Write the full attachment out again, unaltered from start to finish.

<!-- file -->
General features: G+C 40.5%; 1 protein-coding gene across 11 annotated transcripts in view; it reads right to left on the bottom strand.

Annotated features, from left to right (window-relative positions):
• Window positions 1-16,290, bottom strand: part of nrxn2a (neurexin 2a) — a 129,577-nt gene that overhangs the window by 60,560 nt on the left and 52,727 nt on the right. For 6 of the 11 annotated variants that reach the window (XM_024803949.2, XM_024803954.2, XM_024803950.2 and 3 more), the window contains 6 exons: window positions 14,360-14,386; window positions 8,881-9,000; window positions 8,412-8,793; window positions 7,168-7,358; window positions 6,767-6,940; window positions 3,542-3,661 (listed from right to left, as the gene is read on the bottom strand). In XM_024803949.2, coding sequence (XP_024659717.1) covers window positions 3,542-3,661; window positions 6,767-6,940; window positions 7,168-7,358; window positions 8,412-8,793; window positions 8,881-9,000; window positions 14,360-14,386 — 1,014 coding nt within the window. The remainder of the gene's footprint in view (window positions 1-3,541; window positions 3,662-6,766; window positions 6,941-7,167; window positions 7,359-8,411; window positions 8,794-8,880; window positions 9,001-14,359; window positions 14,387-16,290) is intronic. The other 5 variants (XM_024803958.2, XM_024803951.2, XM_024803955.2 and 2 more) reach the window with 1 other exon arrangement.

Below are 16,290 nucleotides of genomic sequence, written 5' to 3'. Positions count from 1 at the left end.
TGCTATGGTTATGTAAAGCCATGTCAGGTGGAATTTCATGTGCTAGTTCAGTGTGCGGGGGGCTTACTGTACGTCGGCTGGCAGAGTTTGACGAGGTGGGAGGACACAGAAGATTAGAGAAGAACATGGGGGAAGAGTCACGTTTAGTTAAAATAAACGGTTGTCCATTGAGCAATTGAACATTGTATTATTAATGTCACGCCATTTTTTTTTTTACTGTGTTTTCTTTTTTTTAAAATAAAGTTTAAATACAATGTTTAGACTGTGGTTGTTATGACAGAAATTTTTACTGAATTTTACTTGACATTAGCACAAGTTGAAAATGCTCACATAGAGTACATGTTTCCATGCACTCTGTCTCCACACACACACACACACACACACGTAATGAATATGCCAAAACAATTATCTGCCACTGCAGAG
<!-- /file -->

General features: G+C 40.5%; 1 protein-coding gene across 11 annotated transcripts in view; it reads right to left on the bottom strand.

Annotated features, from left to right (window-relative positions):
• Window positions 1-16,290, bottom strand: part of nrxn2a (neurexin 2a) — a 129,577-nt gene that overhangs the window by 60,560 nt on the left and 52,727 nt on the right. For 6 of the 11 annotated variants that reach the window (XM_024803949.2, XM_024803954.2, XM_024803950.2 and 3 more), the window contains 6 exons: window positions 14,360-14,386; window positions 8,881-9,000; window positions 8,412-8,793; window positions 7,168-7,358; window positions 6,767-6,940; window positions 3,542-3,661 (listed from right to left, as the gene is read on the bottom strand). In XM_024803949.2, coding sequence (XP_024659717.1) covers window positions 3,542-3,661; window positions 6,767-6,940; window positions 7,168-7,358; window positions 8,412-8,793; window positions 8,881-9,000; window positions 14,360-14,386 — 1,014 coding nt within the window. The remainder of the gene's footprint in view (window positions 1-3,541; window positions 3,662-6,766; window positions 6,941-7,167; window positions 7,359-8,411; window positions 8,794-8,880; window positions 9,001-14,359; window positions 14,387-16,290) is intronic. The other 5 variants (XM_024803958.2, XM_024803951.2, XM_024803955.2 and 2 more) reach the window with 1 other exon arrangement.

Below are 16,290 nucleotides of genomic sequence, written 5' to 3'. Positions count from 1 at the left end.
TGCTATGGTTATGTAAAGCCATGTCAGGTGGAATTTCATGTGCTAGTTCAGTGTGCGGGGGGCTTACTGTACGTCGGCTGGCAGAGTTTGACGAGGTGGGAGGACACAGAAGATTAGAGAAGAACATGGGGGAAGAGTCACGTTTAGTTAAAATAAACGGTTGTCCATTGAGCAATTGAACATTGTATTATTAATGTCACGCCATTTTTTTTTTTACTGTGTTTTCTTTTTTTTAAAATAAAGTTTAAATACAATGTTTAGACTGTGGTTGTTATGACAGAAATTTTTACTGAATTTTACTTGACATTAGCACAAGTTGAAAATGCTCACATAGAGTACATGTTTCCATGCACTCTGTCTCCACACACACACACACACACACACGTAATGAATATGCCAAAACAATTATCTGCCACTGCAGAG